No2ID cleared over barcode Hitler moustache on photo of Blair
A full-page anti-ID card advert that appeared in the national press portraying Prime Minister Tony Blair with a Hitler-style barcode moustache was not offensive, the UK's advertising watchdog has ruled.
The ad for the No2ID non-partisan anti-ID card lobby group showed a close-up photograph of Blair with a barcode on his upper lip and text underneath it saying "ID cards have worked well in Europe before". (See the advert here.)
The Advertising Standards Authority (ASA) received eight complaints about the advert saying the barcode on Blair's lip made him resemble Hitler and that the portrayal of a public figure as Hitler was offensive.
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The photograph of Blair had been retouched to make it look like a 1930s portrait and the layout was designed to echo the Nazi era. However No2ID said the advert was not meant to portray Blair as Hitler but to be a comparison of Blair's and Hitler's policies.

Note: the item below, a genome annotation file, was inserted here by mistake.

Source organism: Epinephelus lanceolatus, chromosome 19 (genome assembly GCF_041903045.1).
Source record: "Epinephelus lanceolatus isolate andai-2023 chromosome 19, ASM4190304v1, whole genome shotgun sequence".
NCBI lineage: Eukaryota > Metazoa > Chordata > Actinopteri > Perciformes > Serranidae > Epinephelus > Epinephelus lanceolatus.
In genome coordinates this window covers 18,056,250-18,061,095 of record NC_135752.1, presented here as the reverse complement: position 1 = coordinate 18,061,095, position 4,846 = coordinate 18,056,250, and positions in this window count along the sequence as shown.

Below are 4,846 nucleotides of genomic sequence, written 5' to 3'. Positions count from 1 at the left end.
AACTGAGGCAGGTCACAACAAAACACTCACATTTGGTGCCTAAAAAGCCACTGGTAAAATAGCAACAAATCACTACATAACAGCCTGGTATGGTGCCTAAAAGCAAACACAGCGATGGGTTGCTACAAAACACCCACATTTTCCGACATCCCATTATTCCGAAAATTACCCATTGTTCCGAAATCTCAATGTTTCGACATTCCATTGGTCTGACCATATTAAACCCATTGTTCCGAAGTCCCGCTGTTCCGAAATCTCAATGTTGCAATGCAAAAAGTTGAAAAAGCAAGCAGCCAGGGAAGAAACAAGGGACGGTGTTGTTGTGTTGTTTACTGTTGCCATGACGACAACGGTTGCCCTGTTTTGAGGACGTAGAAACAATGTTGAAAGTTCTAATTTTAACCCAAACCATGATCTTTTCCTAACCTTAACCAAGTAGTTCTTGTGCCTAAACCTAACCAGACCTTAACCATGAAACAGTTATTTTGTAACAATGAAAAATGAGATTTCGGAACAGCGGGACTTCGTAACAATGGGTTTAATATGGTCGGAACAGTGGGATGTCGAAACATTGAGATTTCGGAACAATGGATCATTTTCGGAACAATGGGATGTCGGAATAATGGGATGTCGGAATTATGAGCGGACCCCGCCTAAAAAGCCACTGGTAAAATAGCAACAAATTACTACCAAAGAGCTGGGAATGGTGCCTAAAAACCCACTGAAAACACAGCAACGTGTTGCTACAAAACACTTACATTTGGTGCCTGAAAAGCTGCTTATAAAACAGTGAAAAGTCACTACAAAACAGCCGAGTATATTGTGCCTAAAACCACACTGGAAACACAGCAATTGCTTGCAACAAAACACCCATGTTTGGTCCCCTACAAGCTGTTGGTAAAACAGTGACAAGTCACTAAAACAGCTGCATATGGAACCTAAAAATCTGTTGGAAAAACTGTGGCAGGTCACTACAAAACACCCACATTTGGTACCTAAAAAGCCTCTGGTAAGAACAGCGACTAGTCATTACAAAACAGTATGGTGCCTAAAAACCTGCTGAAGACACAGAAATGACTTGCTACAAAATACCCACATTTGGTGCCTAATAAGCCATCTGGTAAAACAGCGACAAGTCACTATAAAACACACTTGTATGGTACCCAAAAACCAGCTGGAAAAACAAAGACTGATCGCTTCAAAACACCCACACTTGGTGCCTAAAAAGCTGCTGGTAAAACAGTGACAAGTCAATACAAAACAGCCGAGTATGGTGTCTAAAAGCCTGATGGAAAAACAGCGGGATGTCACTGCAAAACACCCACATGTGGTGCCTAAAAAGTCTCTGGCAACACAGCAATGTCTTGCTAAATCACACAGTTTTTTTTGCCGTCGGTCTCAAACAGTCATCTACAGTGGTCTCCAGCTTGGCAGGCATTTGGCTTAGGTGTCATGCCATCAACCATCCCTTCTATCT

The lobby group said the advert contained an implicit claim that ID cards were useful to the implementation of Nazi policies across Europe during World War II, that ID cards had been used to control populations in occupied Europe and were closely associated with the process of sorting victims for concentration camps.
No2ID argued that the intention of the advert was to encourage discussion by the general public of the civil liberties implications of ID cards, and that while it may have been insulting to Blair, it was not offensive.
The Guardian newspaper, which carried the advert, said it believed the photo did not make a serious comparison between Blair and Hitler but highlighted a particularly contentious government policy.
The ASA agreed and in its ruling said: "We considered that, although the ad may have been distasteful to some, it was unlikely to be seen as making a serious comparison between Tony Blair and Hitler but instead as highlighting a lobbying group's opinion that ID cards should not be introduced because of the threat to civil liberty they posed. We concluded that, as such, the ad was unlikely to cause serious or widespread offence."